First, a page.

Zachariah Hughes, Alaska Public Media - Anchorage

Zachariah Hughes, Alaska Public Media - Anchorage
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Zachariah Hughes reports on city & state politics, arts & culture, drugs, and military affairs in Anchorage and South Central Alaska. zhughes [at] alaskapublic (dot) org | 907.550.8424 | @ZachHughesAK About Zachariah

The court's decision voids the contract for renting the Legislative Information Office building, but doesn't spell out what's next. Download Audio

The preliminary budget passed totals $768,401726, a decline of $4,935,000 from what was approved last year.
APD

A new report on policing in Anchorage says the city needs dramatically more officers to meet its public safety goals. Download Audio

As Iditarod mushers continue trickling into Nome, onlookers got a treat as Brent Sass roared at about 11 p.m. Wednesday night.
Brent Sass just couldn't get his dogs to leave White Mountain

As Dallas Seavey was jogging into Nome, his main rival for much of the race, Eureka musher Brent Sass, hadn’t left White Mountain. After barreling down the trail at the front of the pack, Sass’s dogs had had enough.

Many of the Iditarod's most accomplished mushers are struggling with this year's trail. Jeff King lost a sled-dog during an incident outside Nulato with a snowmachine. Just before 10am this morning, Lance Mackey scratched in Galena, citing personal health concerns. And Martin Buser took a spill on the way into Unalakleet that had him blacking out from pain. Alaska Public Media's Zachariah Hughes caught up with Buser to see how he'll make the remainder of his trip to Nome. Download Audio

It was about 7:15am, and Schwing had just seen a press release about a snowmachiner hitting Aily Zirkle and Jeff King en route to Nulato overnight, killing a dog and injuring others. "Zach - get up! GET UP!" I started making calls and poking at the computer while Schwing roused her pilot and basically sprinted toward the plane, and Nulato.

Competition is hardly confined to the front as Iditarod teams sprint along the coast. Mushers in Unalakleet are hoping to hop, skip, and leap-frog their teams toward the top 10.

Nearly thirty Iditarod teams have reached the Bering Sea checkpoint of Unalakleet as of Sunday evening. The race enters its final phase here: a mad push north along the largely treeless coastline, where fast-changing ice conditions and exposure to the wind throw new elements into racers' strategies.

It’s been a week of racing for mushers in the Iditarod, and those in the middle of the pack are struggling. Though, it’s for a variety of different reasons. As Alaska Public Media’s Zachariah Hughes reports, for some the difficulty is the race itself, but for others it’s the challenges inside the lives they’re away from while out on the trail. Download Audio

As top Iditarod teams reached the checkpoint at Galena, several were trying to account for their spots at the top of the pack. Alaska Public Media’s Zachariah Hughes spoke with three mushers surprised for one reason or another with their place in the standings. Download Audio

As Iditarod mushers drive their teams to Nome, a controversial rule-change is casting a shadow over the event. Some are accusing race organizers of siding with corporate sponsors by placing a so-called gag-order on mushers competing in the event. But even critics say that without those sponsor dollars, there might be no race at all.

Aliy Zirkle was the first musher to reach the Yukon River checkpoint of Galena Friday morning. She arrived at 10:46 with 14 dogs. Brent Sass was next into the checkpoint but swiftly moved through without stopping with his 15 dogs. Mitch Seavey pulled into Galena by 2:45.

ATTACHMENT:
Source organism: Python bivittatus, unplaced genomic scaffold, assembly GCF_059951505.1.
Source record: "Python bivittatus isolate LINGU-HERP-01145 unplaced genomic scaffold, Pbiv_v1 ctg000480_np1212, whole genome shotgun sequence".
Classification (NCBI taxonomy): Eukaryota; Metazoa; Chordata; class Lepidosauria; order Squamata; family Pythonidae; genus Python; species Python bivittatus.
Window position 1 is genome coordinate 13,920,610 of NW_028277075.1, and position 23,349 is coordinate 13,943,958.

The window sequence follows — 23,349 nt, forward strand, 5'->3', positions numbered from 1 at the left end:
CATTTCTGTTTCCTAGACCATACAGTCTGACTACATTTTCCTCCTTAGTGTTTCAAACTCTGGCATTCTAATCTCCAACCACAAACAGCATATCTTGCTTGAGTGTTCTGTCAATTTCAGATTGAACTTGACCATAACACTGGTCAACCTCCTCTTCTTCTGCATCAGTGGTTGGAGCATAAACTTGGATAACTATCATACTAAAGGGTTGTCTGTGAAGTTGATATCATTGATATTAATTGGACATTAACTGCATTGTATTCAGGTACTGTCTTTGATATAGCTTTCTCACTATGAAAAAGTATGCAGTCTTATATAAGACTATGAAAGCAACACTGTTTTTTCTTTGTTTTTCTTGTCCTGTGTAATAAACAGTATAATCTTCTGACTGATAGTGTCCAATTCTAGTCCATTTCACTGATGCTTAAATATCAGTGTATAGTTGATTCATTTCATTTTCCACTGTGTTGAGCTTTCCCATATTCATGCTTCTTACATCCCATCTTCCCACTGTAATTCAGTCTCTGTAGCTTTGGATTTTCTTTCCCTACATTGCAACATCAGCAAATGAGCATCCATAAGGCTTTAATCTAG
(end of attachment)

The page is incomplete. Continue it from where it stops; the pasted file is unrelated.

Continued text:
Jeff King in Ruby. (Photo by Zachariah Hughes/KSKA)

One of Jeff King’s prizes for reaching the Yukon River in Ruby before anyone else was a five-course meal supplied by on of the Iditarod’s sponsors. And as Alaska Public Media’s Zachariah Hughes reports, the meal might mean more to the chefs than it does for the musher.

Near the first Iditarod checkpoint on the Yukon River, the Ruby Bible Church was selling a soup and sandwich lunch special for $5. When I arrived, there were three options to pick from, and I went with the "Seven Bean and Black Bear" offering.

Spirits in Takotna were high Thursday morning, with a cluster of well-fed and rested mushers getting set to end their 24-hour rests. The front-runners who rested here like Mitch Seavey and Pete Kaiser roared back onto the trail late last night. The mushers camped out now, like Ryne Olson, are on a different pace. Download Audio

Trail Mix is Alaska Public Media's trail reporters inside look at covering the Iditarod sled dog race. Emily Schwing knows a lot more than I do about reporting on thousand-mile sled-dog races. Like, vastly more....

Dallas Seavey has pushed his team at the front of Iditarod pack into the old gold mining settlement of Cripple. 400 miles into the race, the three-time champion is joined by seven others out of Ophir, including Jeff King, Norwegian Robert Sorlie, and Noah Burmeister. With 14 dogs in harness, Dallas Seavey wins the Dorothy G. Page Halfway Award: $3,000 in gold nuggets. Download Audio
The Berington sisters arrived at the Takotna checkpoint together Wednesday just before noon. (Photo by Zachariah Hughes/KSKA)

There's really not a lot of "planning" for this. I'm only two days in, and I feel like more attention goes towards tracking flights, coordinating deadlines, and finding Internet than it does to figuring out who's at the front of the race and why.

Mushers have reached a point in the Iditarod where rest becomes strategic. Overnight, a number of them opted to push their teams further down the trail, while others chose to hunker down for a mandatory 24-hour rest. The majority of mushers who arrived first into McGrath, didn’t stay long, but some of their decisions earlier in the race, might offer clues about their race plans.